beer whilst the wheat was milled for bread baking.

This was the pre-enclosure model, with 'manor' settlement size being
about 40 extended families. The group's leader became known as The
Lord of the Manor and presided over a manorial court in which he too
could be cross-examined and punished. The ordinary villagers were
copyholders in most manors, with security of tenure and other
important rights. No one was considered 'owner' of the land.

The Lord had exclusive use of 'demesne' land and was the manor's
representative in dealings with regional or national govenment and the
crown. The Lord had to supply soldiers for the king, a duty that was
slowly replaced by a money tax.

Laxton, near Newark in Nottinghamshire, claims to be the only living
example of unenclosed land and is part of the crown estates.

Social cohesion

Do we know how ancient tribal societies delivered justice and made
decisions? This wisdom has been largely lost from our community
memory with ruinous results. Group actions to create model
communities can succeed in the short-term whilst there's a common
cause but are rarely able to make the long haul.

All sorts of ideologies can halt the smooth running of a group: the
desire to do without rules, disagreement about how to keep animals,
differing views over noise levels and simple personality clashes can
help groups see that unanimity of purpose may be superficial.
In tribal societies, such as amongst North American Indians, the
leader of the tribe was there by consensus. He would be someone who
people thought was a good thinker, reliable in a crisis. The tribal
leader was only one of many agreed roles of responsibility among the
men. Leadership roles carried greater responsibility as effects of
decisions were felt much more close to home.

Women's role was as overseers of the tribe. The head woman was agreed
by consensus with the other women. If the mother of the tribe felt
the leader was not suitable she would call a kind of 'election'.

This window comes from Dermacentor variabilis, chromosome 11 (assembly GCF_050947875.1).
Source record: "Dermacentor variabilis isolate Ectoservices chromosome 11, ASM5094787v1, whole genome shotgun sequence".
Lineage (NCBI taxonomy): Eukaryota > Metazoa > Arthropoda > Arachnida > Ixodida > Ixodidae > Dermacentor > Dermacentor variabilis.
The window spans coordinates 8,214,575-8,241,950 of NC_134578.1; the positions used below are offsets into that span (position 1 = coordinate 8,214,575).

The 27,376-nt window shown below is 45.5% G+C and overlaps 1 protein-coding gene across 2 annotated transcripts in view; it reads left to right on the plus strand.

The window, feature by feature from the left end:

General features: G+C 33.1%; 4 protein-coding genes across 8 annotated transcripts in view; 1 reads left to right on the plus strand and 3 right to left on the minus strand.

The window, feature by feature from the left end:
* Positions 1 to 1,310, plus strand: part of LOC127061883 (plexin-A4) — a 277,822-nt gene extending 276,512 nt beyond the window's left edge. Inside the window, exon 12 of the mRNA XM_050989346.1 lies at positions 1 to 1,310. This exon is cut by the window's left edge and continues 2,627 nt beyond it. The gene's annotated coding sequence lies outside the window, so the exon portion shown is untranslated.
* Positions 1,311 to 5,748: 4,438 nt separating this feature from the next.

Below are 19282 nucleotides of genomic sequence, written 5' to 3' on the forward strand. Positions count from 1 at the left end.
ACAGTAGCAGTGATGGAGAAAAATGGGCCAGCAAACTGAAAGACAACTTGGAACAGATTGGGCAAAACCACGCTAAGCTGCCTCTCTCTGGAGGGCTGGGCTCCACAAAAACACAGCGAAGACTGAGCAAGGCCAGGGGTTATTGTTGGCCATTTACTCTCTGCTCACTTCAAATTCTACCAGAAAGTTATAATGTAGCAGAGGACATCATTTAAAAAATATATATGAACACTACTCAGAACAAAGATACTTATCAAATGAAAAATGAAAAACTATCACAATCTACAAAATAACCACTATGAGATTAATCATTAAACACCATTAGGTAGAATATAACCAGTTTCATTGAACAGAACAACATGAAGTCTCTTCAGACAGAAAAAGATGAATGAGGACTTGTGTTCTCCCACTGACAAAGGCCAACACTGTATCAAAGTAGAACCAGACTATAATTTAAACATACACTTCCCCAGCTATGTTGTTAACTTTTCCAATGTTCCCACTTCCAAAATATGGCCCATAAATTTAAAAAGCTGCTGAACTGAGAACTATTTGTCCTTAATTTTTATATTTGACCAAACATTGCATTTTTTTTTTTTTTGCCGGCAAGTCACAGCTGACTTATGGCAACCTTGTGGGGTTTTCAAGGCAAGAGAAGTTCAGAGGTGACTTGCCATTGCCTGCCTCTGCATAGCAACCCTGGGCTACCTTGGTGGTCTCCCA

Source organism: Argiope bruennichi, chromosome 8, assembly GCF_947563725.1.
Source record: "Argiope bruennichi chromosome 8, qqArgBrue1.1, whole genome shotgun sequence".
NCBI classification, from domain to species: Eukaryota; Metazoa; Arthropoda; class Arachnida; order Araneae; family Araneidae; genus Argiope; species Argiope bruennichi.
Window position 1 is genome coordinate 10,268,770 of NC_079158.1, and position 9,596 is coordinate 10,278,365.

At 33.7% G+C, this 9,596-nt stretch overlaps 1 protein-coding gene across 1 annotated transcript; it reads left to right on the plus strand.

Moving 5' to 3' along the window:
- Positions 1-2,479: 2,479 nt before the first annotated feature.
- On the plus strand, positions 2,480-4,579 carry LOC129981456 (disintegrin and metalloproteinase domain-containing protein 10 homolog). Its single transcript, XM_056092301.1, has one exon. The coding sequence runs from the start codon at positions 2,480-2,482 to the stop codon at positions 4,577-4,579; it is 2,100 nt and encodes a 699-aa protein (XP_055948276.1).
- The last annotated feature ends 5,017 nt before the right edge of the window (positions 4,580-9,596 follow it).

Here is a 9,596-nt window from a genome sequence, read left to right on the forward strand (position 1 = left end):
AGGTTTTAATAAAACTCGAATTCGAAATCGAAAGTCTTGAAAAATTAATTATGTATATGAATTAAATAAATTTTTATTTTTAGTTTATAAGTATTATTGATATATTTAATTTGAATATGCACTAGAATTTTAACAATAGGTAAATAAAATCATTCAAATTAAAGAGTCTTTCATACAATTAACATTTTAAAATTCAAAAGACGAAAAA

The tribal leader would stand up and make a speech about his past
achievements and his vision for the future. Other men would follow,
often including a nomination from the women. Beginning with the old
chief the various candidates would then go some way from the camp and
pitch their tipi, or simply stand some distance apart.

Other members of the tribe would then cluster around their favoured
leader with some of the speakers possibly demurring and showing their
allegiance to another potential leader. Clusters of the lowest
numbers would be obliged to disband and join larger ones.

After some time it would become clear who the new leader was to be.
In the case of a strong ideological split the factions might decide
to go their separate ways.

Matters of grievance and complaint were decided and rules set by a
council of 'elders' of the tribe.

Ideologies, closely linked to spiritual beliefs, bound the people
together. If the ideology became fractured or split the mechanism was
there for the group to divide along the line of disagreement or
follow the new consensus.

God's Land

One of the central faults in the manorial open field system was in the
idiosyncratic role of Lord. The word Lord is an amalgam of two
ideas: 'a man who is greater than others' and a hangover from the
(unbiblical) refusal of some believers to use God's name: Yahweh or

Open field villagers had copyhold rights, their stake in the village
community. Copyhold was a type of tenure, similar to leasehold or
freehold, abolished early in the 1900's. It could guarantee the head
of a household the right to exclusive use of land for his home and
some land immediately around it as a garden. It also guaranteed him a
number of rotated strips in the open field equal to the other
copyholders in the village. Furthermore it gave him common grazing
rights on wasteland and in open fields if they were being grazed.

Remove The Lord of the Manor and replace him with the guidance that
comes from faith in God of The Bible and adherence to the ten
commandments and this old land management system has much to commend

The copyhold agreements were the framework which supported consensus
land management. Agreed rules and limits, such as stints on the
commons, were enforced though the local court which was empowered to
fine and suspend or even relieve a villager of their copyhold.

The copyhold was a model form of tenure in that it could only be
passed down though the family. As in probate law if a copyholder died
without any clear successor the nearest blood-relative took
possession. As the head of the household wished it could pass to
anyone in his or her immediate family.

Crucially, the copyhold meant family land could not be bought and
sold on the open market nor used as security against a bank loan.
This made it virtually impossible for the family to be turned out of
their home for financial reasons.

If you want to feed back please contact me, Tony Gosling, at 10-12
Picton Street, BRISTOL BS6 5QA. or phone 0117 944 6219  or post to the